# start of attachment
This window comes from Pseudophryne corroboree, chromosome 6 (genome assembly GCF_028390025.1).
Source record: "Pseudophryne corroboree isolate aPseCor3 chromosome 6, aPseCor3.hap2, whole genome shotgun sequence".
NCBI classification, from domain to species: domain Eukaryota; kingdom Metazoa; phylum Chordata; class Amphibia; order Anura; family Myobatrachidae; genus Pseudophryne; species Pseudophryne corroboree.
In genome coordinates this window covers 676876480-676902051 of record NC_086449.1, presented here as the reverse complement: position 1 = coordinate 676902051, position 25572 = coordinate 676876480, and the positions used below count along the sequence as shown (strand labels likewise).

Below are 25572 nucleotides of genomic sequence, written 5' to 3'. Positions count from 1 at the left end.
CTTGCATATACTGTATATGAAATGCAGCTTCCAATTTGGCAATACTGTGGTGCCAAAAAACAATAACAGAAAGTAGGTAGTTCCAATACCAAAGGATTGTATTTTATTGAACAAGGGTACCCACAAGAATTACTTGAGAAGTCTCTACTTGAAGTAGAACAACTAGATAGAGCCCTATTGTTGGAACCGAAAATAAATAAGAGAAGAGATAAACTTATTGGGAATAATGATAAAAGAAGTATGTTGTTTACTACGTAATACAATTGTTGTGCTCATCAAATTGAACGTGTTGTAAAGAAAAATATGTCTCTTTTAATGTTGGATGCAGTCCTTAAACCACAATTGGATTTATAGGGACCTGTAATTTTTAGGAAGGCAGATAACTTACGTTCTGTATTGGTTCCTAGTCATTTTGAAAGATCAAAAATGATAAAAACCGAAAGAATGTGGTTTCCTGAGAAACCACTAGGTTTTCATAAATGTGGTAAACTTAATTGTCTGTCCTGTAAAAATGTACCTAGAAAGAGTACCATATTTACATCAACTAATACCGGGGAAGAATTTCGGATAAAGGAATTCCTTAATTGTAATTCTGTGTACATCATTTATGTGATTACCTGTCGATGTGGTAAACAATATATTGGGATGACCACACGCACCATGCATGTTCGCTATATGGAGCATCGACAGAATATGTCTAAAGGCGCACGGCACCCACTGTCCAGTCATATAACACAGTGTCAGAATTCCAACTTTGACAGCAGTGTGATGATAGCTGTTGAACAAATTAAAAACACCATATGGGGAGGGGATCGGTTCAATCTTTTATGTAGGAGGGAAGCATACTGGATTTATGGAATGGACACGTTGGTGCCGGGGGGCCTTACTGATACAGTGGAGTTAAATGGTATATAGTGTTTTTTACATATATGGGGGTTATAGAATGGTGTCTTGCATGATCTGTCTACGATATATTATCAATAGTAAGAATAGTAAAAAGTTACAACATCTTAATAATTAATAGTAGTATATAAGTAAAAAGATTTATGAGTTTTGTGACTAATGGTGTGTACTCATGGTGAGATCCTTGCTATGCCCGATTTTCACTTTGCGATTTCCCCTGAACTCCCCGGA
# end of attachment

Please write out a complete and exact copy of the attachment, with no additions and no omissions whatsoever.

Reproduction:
This window comes from Pseudophryne corroboree, chromosome 6 (genome assembly GCF_028390025.1).
Source record: "Pseudophryne corroboree isolate aPseCor3 chromosome 6, aPseCor3.hap2, whole genome shotgun sequence".
NCBI classification, from domain to species: domain Eukaryota; kingdom Metazoa; phylum Chordata; class Amphibia; order Anura; family Myobatrachidae; genus Pseudophryne; species Pseudophryne corroboree.
In genome coordinates this window covers 676876480-676902051 of record NC_086449.1, presented here as the reverse complement: position 1 = coordinate 676902051, position 25572 = coordinate 676876480, and the positions used below count along the sequence as shown (strand labels likewise).

Below are 25572 nucleotides of genomic sequence, written 5' to 3'. Positions count from 1 at the left end.
CTTGCATATACTGTATATGAAATGCAGCTTCCAATTTGGCAATACTGTGGTGCCAAAAAACAATAACAGAAAGTAGGTAGTTCCAATACCAAAGGATTGTATTTTATTGAACAAGGGTACCCACAAGAATTACTTGAGAAGTCTCTACTTGAAGTAGAACAACTAGATAGAGCCCTATTGTTGGAACCGAAAATAAATAAGAGAAGAGATAAACTTATTGGGAATAATGATAAAAGAAGTATGTTGTTTACTACGTAATACAATTGTTGTGCTCATCAAATTGAACGTGTTGTAAAGAAAAATATGTCTCTTTTAATGTTGGATGCAGTCCTTAAACCACAATTGGATTTATAGGGACCTGTAATTTTTAGGAAGGCAGATAACTTACGTTCTGTATTGGTTCCTAGTCATTTTGAAAGATCAAAAATGATAAAAACCGAAAGAATGTGGTTTCCTGAGAAACCACTAGGTTTTCATAAATGTGGTAAACTTAATTGTCTGTCCTGTAAAAATGTACCTAGAAAGAGTACCATATTTACATCAACTAATACCGGGGAAGAATTTCGGATAAAGGAATTCCTTAATTGTAATTCTGTGTACATCATTTATGTGATTACCTGTCGATGTGGTAAACAATATATTGGGATGACCACACGCACCATGCATGTTCGCTATATGGAGCATCGACAGAATATGTCTAAAGGCGCACGGCACCCACTGTCCAGTCATATAACACAGTGTCAGAATTCCAACTTTGACAGCAGTGTGATGATAGCTGTTGAACAAATTAAAAACACCATATGGGGAGGGGATCGGTTCAATCTTTTATGTAGGAGGGAAGCATACTGGATTTATGGAATGGACACGTTGGTGCCGGGGGGCCTTACTGATACAGTGGAGTTAAATGGTATATAGTGTTTTTTACATATATGGGGGTTATAGAATGGTGTCTTGCATGATCTGTCTACGATATATTATCAATAGTAAGAATAGTAAAAAGTTACAACATCTTAATAATTAATAGTAGTATATAAGTAAAAAGATTTATGAGTTTTGTGACTAATGGTGTGTACTCATGGTGAGATCCTTGCTATGCCCGATTTTCACTTTGCGATTTCCCCTGAACTCCCCGGA